Radical Unions (Issue)
RADICAL UNIONS (ISSUE)
Anti-labor commentators in the nineteenth century would have argued that all unions are by their very nature radical because they make "unreasonable" demands upon the owners of property. But in the era of the domestication of most labor organizations we can more closely define "radical" labor unions as those unions that espoused the goal of working towards the final collapse of the capitalist system.
One important precursor to radical unions was the Knights of Labor, led by Terrence Powderly and dedicated to the abolition of "wage slavery." The Knights of Labor organized on a geographic basis, forming "local assemblies" that included workers from different employers (or even different sectors of industry) within the same organization. This furthered the cause of labor solidarity, but it complicated the process of winning strikes and securing contracts.
The most famous of these radical unions was the Industrial Workers of the World (IWW) whose members were generally known as the "Wobblies." This union was organized in 1905 in direct opposition to the American Federation of Labor (AFL), an association of skilled trades unions organized in 1886. Whereas the AFL was a business union, the IWW was a revolutionary union. IWW leaders wanted to organize all the workers of the world to take control of all the means of production and abolish the wage system.
Among the founders of the IWW were Daniel DeLeon, leader of the Socialist Labor Party, Eugene V. Debs, leader of the Socialist Party of America, and William D. "Big Bill" Haywood, head of the Western Federation of Miners. The latter group was formed in Colorado in 1898 to oppose the hard conditions experienced by miners in all the western states. At first Haywood had hoped to redress the grievances of his followers through the law and the courts, but he soon became disillusioned and concluded that direct action would be the only feasible approach.
IWW strategy was to organize its members into 13 departments representing the 13 major industries of the country. When the moment was ripe, the "Wobblies" intended to call "one big strike" and seize control of all the industries. The nation's economy would then be in the hands of the workers, and socialism would replace capitalism.
The IWW opened its membership to those workers in the most oppressed industries. These included lumberjacks, textile workers, agricultural workers, long-shoremen, construction workers, and meat packers. It also welcomed women workers, the unskilled as well as the skilled, and workers of all races. However, its main strength was among the immigrant workers of the East, the mine workers, and the migratory farm workers in the West.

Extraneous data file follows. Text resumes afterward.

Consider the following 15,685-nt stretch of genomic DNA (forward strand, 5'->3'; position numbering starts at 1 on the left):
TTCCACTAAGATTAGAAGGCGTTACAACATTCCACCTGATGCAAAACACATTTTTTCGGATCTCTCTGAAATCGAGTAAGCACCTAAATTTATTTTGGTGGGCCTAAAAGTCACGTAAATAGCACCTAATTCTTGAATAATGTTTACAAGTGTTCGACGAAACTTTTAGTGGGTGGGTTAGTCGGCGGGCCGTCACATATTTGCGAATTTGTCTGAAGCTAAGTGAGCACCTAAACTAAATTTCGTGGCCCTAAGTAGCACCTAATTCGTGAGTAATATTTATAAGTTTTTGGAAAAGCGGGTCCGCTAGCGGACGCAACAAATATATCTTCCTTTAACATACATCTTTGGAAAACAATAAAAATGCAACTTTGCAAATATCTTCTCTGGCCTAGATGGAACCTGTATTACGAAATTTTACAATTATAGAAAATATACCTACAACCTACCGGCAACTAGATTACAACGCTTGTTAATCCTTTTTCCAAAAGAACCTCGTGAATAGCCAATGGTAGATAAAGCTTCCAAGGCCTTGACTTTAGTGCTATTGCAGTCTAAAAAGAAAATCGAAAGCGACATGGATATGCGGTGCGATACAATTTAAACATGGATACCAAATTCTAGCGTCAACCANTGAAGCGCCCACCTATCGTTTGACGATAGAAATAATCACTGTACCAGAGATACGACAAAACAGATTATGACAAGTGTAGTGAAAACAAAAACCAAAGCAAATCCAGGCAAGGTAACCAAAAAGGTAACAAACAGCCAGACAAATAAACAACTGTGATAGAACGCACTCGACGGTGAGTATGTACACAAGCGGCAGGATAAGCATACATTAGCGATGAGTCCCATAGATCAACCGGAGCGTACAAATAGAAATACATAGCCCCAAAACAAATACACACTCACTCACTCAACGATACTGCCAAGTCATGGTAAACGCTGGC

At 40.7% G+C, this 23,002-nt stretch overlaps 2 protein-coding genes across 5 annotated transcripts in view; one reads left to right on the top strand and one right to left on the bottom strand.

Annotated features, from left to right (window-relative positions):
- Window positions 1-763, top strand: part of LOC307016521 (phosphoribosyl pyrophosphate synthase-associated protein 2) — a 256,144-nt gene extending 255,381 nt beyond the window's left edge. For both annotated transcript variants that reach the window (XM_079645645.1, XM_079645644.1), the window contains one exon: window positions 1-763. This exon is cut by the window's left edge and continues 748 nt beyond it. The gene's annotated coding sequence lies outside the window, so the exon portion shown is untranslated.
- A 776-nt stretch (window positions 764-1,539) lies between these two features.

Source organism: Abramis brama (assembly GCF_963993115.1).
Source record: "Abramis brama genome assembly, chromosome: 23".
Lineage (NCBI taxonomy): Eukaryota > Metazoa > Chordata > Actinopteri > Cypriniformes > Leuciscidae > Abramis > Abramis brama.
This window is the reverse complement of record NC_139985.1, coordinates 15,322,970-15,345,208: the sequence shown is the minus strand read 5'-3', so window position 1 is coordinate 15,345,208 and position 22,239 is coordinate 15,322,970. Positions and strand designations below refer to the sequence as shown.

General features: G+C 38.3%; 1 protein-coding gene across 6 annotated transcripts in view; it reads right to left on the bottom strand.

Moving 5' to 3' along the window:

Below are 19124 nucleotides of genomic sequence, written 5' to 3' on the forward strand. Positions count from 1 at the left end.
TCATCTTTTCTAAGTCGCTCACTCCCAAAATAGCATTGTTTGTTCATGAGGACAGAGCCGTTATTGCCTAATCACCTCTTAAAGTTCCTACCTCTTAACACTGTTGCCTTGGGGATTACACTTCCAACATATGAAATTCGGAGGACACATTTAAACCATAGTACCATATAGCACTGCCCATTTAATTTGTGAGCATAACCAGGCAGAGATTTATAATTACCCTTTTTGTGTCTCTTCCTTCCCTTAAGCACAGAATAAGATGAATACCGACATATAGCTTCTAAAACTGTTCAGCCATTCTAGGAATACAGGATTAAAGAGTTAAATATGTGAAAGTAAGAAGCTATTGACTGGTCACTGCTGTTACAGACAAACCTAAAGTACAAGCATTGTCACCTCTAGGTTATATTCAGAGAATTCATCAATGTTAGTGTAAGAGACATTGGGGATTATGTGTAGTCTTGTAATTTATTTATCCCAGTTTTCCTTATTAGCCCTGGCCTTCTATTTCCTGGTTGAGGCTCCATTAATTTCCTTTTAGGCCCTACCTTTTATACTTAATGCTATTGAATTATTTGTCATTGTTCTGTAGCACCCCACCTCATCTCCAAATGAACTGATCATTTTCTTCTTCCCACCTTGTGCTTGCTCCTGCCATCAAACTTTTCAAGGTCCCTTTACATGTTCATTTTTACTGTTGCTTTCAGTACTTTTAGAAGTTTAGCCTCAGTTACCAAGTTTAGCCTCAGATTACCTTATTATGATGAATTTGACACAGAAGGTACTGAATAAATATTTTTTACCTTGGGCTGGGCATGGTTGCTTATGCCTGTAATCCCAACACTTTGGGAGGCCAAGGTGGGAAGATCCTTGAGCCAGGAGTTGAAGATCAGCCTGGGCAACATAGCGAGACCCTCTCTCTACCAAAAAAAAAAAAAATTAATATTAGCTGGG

The IWW never had a membership of more than 60,000 because it did not emphasize the building of permanent unions. It did not even believe in negotiating contracts with management. They said that a contract signified labor peace, and that there could be no peace between workers and capitalists. Instead, the IWW sought to attract people to its philosophy by means of winning strikes. The "Wobblies" would step into a dangerous situation, help win a strike against an oppressive employer, and then withdraw hoping that the workers had been won over to their socialist views.
A number of the "Wobblies" strikes were very successful. In 1906 they won wage increases for sawmill workers in Portland, Oregon, and in 1907, they similarly aided the textile workers in Skowhegan, Maine. However, their most famous effort was the strike of textile mills in Lawrence, Massachusetts in 1912. Thousands of workers walked off the job in response to pay cuts. Joseph J. Ettor, an IWW organizer from New York, came to Lawrence to lead the strike. He worked effectively and called for peace, but violence broke out anyway. Many strikers were arrested. Then a worker was killed in a riot and Ettor along with Arturo M. Giovannitti, an Italian newspaper editor who was assisting him, were arrested. There was no evidence against them but they were freed only after massive demonstrations orchestrated by the IWW.
Because of its openly radical agenda the IWW was constantly under attack and its leaders were mercilessly persecuted, but it survived until World War I (1914–1918). When the United States entered the war in 1917, Wobblie leaders called upon the workers to oppose it and to refuse to serve in the military. Imperialists and profiteers, they said, were conducting the war. In response the government cracked down on the union and arrested many of its leaders. Haywood was one of them. He jumped bail and fled to Russia.
By the end of the war the IWW was nearly defunct. Many of its leaders had fled or were in jail and many of its members joined the newly formed Communist Party of America (CPA). The IWW never ceased to exist, but its active period was over after the Lawrence strike.